The check-post

With all this information, one should be thinking that… if all the pollen have a basic sketch, then how does the female flower recognize the pollen from the male flower of its own species?  A whole lot of chemical conversation starts as soon as the pollen lands onto the stigma. Female flower releases chemicals all over the pollen. If the pollen is of the correct type, the pollen tube formation begins,… if not, those chemicals degrade the pollen. This check-post validates female incompatibility with the pollen.


Let us suppose that there is a random mutation somewhere in a plant cell genome which changes a trivial but necessary character of its flower. Considering that the plant is entomophilous and the mutation causes some change due to which the pollinator is not able to recognize this particular flower.

Animal pollinators don’t just wander around lavishly and visit every flower they see. They have a basic pre-acquired information about the species they visit and have certain cues (either visible or chemical) so as to pick the correct one.

Now, getting back to our mutated plant. The small change will now lead to no pollinator visiting our plant. This will lead to no successive progeny of that plant. Now thinking on a much bigger and idealized scale. Consider there happened a catastrophe which led to wiping out of most plants of this species, except the ones which had the mutation we discussed about, which was also in some way responsible for their survival (the genes for the two cases are assumed to be linked). Since the plants which could have been pollinated are now wiped out, and the ones which can survive cannot be pollinated, the species will soon be extinct.

Animal pollinators are not too choosy, and so, have a string of preferences to collect nectar from. Let us now take a similar situation with a changed scenario, whereby the above conditions still prevail in addition that all other plants of that particular locality have also been wiped out. In such a case the pollinator would starve which may soon lead to extinction of its species. If it happens so, that there appears a variant in the species which visited our flower (remember, our mutated plant still produces nectar… it just cannot lure the pollinator in) and has somehow developed some new recognition for the plant, then these variants will get selected over others and the plant-pollinator relationship will now thrive again. This is what co-evolution speaks about.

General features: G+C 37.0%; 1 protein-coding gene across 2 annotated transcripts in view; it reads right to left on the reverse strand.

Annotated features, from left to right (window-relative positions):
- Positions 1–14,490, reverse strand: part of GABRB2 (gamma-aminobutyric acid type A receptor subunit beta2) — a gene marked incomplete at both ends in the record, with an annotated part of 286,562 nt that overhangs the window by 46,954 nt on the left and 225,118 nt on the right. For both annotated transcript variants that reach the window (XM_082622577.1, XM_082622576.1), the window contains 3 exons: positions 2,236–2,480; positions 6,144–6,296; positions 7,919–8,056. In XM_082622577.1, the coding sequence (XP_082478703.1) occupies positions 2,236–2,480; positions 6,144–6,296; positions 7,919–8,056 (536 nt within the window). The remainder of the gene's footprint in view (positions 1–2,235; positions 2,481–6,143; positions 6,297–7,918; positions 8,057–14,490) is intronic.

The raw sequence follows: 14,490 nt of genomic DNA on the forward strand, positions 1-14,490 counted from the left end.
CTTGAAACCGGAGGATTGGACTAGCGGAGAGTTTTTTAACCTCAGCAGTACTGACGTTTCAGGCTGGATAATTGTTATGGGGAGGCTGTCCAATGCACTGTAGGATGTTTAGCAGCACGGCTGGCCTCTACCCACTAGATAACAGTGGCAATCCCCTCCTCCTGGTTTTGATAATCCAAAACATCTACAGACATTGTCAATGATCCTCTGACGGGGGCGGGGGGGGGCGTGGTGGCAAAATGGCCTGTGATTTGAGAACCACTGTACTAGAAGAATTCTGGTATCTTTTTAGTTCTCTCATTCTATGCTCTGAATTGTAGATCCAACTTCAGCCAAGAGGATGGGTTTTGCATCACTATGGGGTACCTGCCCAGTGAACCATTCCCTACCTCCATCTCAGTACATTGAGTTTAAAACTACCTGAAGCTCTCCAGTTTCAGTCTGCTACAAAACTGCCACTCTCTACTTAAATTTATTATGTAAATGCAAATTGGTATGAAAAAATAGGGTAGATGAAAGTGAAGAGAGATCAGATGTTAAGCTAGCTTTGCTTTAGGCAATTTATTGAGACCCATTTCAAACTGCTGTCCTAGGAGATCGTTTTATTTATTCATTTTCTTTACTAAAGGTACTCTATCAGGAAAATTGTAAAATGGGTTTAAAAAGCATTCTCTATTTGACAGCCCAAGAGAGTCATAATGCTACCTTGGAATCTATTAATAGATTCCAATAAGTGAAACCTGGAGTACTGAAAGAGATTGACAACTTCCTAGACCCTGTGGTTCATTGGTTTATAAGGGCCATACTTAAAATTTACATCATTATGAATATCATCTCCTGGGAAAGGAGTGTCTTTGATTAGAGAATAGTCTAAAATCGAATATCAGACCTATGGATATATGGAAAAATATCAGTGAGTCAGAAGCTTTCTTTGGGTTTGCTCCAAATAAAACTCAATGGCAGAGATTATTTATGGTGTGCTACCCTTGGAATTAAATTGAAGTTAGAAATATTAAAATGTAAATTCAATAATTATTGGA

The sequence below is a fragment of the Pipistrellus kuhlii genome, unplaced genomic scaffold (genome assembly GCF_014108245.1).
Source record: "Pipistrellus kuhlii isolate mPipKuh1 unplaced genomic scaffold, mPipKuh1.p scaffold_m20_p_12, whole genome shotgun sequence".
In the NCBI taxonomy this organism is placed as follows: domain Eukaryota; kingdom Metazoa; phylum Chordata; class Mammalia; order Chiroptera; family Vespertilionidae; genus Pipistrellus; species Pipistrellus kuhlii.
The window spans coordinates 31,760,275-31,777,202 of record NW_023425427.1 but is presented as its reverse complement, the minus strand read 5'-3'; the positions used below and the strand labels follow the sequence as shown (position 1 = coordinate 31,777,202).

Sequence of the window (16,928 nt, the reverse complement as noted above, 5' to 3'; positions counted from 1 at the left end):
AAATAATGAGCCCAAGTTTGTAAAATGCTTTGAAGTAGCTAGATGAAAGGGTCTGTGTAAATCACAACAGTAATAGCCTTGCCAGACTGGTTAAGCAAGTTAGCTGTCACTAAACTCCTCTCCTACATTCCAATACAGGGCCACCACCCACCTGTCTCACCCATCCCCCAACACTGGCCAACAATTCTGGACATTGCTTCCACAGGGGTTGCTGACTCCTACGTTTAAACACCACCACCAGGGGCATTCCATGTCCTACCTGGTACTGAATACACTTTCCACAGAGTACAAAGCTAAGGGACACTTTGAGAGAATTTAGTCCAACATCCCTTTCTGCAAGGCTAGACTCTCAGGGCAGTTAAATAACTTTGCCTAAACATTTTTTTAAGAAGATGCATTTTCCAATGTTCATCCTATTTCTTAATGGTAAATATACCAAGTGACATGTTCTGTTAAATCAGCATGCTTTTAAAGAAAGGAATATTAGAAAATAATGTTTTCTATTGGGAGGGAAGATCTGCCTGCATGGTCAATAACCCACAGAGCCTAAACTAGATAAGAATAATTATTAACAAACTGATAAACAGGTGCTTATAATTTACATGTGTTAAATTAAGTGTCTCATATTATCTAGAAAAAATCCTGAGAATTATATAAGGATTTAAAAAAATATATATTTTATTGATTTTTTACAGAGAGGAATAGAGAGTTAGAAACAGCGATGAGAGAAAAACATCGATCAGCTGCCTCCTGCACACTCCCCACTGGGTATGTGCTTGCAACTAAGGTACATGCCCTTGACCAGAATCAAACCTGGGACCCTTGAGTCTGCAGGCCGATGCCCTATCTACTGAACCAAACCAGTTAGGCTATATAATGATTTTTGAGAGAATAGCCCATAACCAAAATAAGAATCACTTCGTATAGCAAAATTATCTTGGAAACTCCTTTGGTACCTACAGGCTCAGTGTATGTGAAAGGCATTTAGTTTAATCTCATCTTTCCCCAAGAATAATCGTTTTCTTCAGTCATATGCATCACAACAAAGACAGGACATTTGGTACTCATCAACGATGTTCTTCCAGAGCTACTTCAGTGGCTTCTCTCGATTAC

Most of the plant-pollinator models show the effect of each of the candidates driving the evolution of the other.

“Good things cost more”

So far so good. It seems a very well designed model of nature, which led to successful survival of the species in question. However, a thought comes to the mind saying that,… isn’t this “chance-based”?? Plants don’t have flowers all year round. They bloom only during their breeding season. What if the wind, for an anemophilous plant in a given region, didn’t blew enough for the pollen to reach another flower of its species.

Thus, in order to enhance its chances, plants produce a huge number of pollen grains. Thousands of pollen are kept ready for their pollinators to pick the cargo up for delivery. This may not seem much of a problem but producing all these pollen requires a lot of input of raw materials and energy,… something which is not easy to fetch. Thus, pollination turns out to be an expensive deal for the plant. Out of thousands of pollen produced, just a few may reach the destination.

Thus, there always is a competition going around among the flowers of the plants in our garden, whereby, the one that produces the more numbers may have a better chance of surviving and preserving its genome for upcoming generations.

Most of you might have an uneasy feeling about this. But, it is what it is.

So, a wasteful process with relatively low success rates??? For now,.. let’s leave it to nature. So far, this is how it happened and still goes on like that, even if the plant has to face some painstaking consequences.

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He is a Life Sciences Graduate from the University of Mumbai, DAE, Centre for Excellence in Basic Sciences. Writing a brief knit story to connect with people and using words instead of the usual bs, are the go-to choices under his sleeves. A keen follower of the religion of "football" and a firsthand witness of the busy subway station they call research, he sets out to take another look.

Vishal Singh
He is a Life Sciences Graduate from the University of Mumbai, DAE, Centre for Excellence in Basic Sciences. Writing a brief knit story to connect with people and using words instead of the usual bs, are the go-to choices under his sleeves. A keen follower of the religion of "football" and a firsthand witness of the busy subway station they call research, he sets out to take another look.